Perhaps this reflects the fact that chocolate is made by an industrial process. We can file it under Great British Manufacturing Successes, rather than in the thinner file of British Foods Which Conquered the World. Chocolate is the only food I can think of which is inarguably better because of industrial manufacturing; the process that turns the bitter, borderline inedible seed of a tropical plant into something so rich and satisfying is something of a modern miracle. Ultra-posh dark chocolate is even more modern: the now popular 70 per cent cocoa solids chocolate was only invented in 1986, by the French company Valrhona. So the takeover of Cadbury, if it were to happen, would be yet another version of British industrial decline.

At the time of writing, it is by no means certain that Kraft are going to succeed in their bid. They are offering 710p a share, but the stock price is currently 792p – which means that the market doesn’t think the offer is adequate. Other companies have been mentioned as possible saviours of the British firm, one of them Hershey, America’s closest equivalent to Cadbury. In fact, Hershey sells Cadbury-branded chocolates in the US, as a legacy of various past deals, but the chocolate is made to a different formula and doesn’t taste the same. The technique for blending milk into chocolate bars is not straightforward, since cocoa beans reject water and are very hard to emulsify. (For the first several hundred years of its use as a food stuff, chocolate was consumed exclusively as a drink.) Milk powder was invented by the Swiss scientist Henri Nestlé, and its blending with chocolate was pioneered in 1875 – which is why the Swiss were, and still are, the market leaders in posh milk chocolate. American chocolatiers did not figure out the process and when they came to make chocolate did so by a slightly different technique. Hershey use an additive called PGPR in the place of some cocoa butter, and also use more sugar and less cocoa – 11 per cent in their standard bar, as opposed to the 23 per cent in Cadbury’s Dairy Milk. However, it’s highly unlikely that they would be so reckless as to change the formula of Cadbury’s basic crumb – that’s the standard chocolate mix used in all their bars – and they would likely be a more sympathetic owner of Cadbury than Kraft.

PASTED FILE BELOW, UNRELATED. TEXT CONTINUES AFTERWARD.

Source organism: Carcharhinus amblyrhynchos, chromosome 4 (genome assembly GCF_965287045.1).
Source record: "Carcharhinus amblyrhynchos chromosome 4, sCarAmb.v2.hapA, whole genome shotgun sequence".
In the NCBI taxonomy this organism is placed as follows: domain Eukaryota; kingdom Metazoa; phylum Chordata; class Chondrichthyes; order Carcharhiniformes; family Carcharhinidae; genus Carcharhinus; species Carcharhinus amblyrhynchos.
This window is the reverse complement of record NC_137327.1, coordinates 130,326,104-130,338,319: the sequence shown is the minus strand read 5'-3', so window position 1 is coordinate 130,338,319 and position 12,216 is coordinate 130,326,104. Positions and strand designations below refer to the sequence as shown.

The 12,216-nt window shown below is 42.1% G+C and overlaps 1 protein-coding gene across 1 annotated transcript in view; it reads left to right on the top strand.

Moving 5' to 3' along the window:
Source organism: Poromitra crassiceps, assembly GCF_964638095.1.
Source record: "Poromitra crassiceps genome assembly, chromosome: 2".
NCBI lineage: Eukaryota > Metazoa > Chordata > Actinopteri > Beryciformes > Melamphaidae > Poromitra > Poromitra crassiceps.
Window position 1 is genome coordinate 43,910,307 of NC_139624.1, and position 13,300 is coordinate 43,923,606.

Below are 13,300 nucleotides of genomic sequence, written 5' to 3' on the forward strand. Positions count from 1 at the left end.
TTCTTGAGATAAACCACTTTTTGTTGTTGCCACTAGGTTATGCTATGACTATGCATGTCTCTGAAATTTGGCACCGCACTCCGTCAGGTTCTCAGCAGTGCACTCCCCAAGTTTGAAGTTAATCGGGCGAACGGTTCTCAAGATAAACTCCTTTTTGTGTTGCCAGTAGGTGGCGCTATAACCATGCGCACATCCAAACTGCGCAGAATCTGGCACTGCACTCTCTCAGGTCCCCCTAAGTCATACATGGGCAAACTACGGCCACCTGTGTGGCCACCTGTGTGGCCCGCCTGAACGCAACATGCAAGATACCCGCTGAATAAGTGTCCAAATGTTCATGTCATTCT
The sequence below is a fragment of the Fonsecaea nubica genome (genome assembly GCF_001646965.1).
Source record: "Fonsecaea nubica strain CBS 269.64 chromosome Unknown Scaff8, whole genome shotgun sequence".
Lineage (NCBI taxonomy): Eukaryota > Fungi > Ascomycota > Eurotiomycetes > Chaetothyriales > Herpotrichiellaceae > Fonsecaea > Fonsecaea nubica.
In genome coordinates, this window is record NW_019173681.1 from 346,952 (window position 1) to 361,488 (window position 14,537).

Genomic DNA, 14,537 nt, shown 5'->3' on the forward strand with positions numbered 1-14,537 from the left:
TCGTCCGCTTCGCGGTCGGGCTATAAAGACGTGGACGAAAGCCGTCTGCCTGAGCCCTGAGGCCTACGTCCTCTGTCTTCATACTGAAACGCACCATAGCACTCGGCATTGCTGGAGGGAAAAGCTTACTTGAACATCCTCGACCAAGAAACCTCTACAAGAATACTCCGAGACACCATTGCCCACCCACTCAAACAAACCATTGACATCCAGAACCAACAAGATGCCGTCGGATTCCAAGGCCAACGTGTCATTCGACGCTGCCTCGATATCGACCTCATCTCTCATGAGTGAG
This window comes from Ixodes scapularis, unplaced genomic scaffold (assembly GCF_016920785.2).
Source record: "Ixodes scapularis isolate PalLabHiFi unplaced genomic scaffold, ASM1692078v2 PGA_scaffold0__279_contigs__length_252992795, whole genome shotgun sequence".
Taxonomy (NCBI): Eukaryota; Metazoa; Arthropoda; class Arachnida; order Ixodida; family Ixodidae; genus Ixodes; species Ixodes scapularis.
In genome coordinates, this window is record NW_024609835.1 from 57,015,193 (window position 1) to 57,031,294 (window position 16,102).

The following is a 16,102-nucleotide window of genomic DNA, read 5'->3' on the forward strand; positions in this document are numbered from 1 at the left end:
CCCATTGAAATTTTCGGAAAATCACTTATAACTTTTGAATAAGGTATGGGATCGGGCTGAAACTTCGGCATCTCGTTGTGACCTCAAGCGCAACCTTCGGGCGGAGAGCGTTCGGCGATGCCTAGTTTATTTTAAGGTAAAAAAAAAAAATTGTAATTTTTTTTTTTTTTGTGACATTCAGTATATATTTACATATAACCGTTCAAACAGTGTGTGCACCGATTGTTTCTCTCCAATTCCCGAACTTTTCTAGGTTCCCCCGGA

There’s also the European option, in the form of Ferrero. This company has an unserious reputation in the UK because of their amazingly bad television ads. These feature their signature product, Ferrero Rocher, being offered at an ambassadorial reception, and the punchline: ‘Mr Ambassador, with these chocolates you are really spoiling us.’ The ad is a joke but the company, and the man who founded it, are not. Michele Ferrero took over the family sweet firm in the 1950s and turned it into a continent-wide market leader, with a turnover of €6.2 billion. In the process he was responsible for the invention of Ferrero Rocher (of course) but also Nutella, Kinder eggs and Tic Tacs. The company’s products show an understanding of the small drama of opening and eating sweets, a pleasurable fiddliness in the moment of anticipation. Ferrero’s company is as firmly rooted in his Piedmontese hometown, Alba, as Cadbury is in its base of Bournville in Birmingham. If Cadbury isn’t to stay British-owned, Ferrero might make a good fit. Maybe Michele can come up with some important new chocolates, too.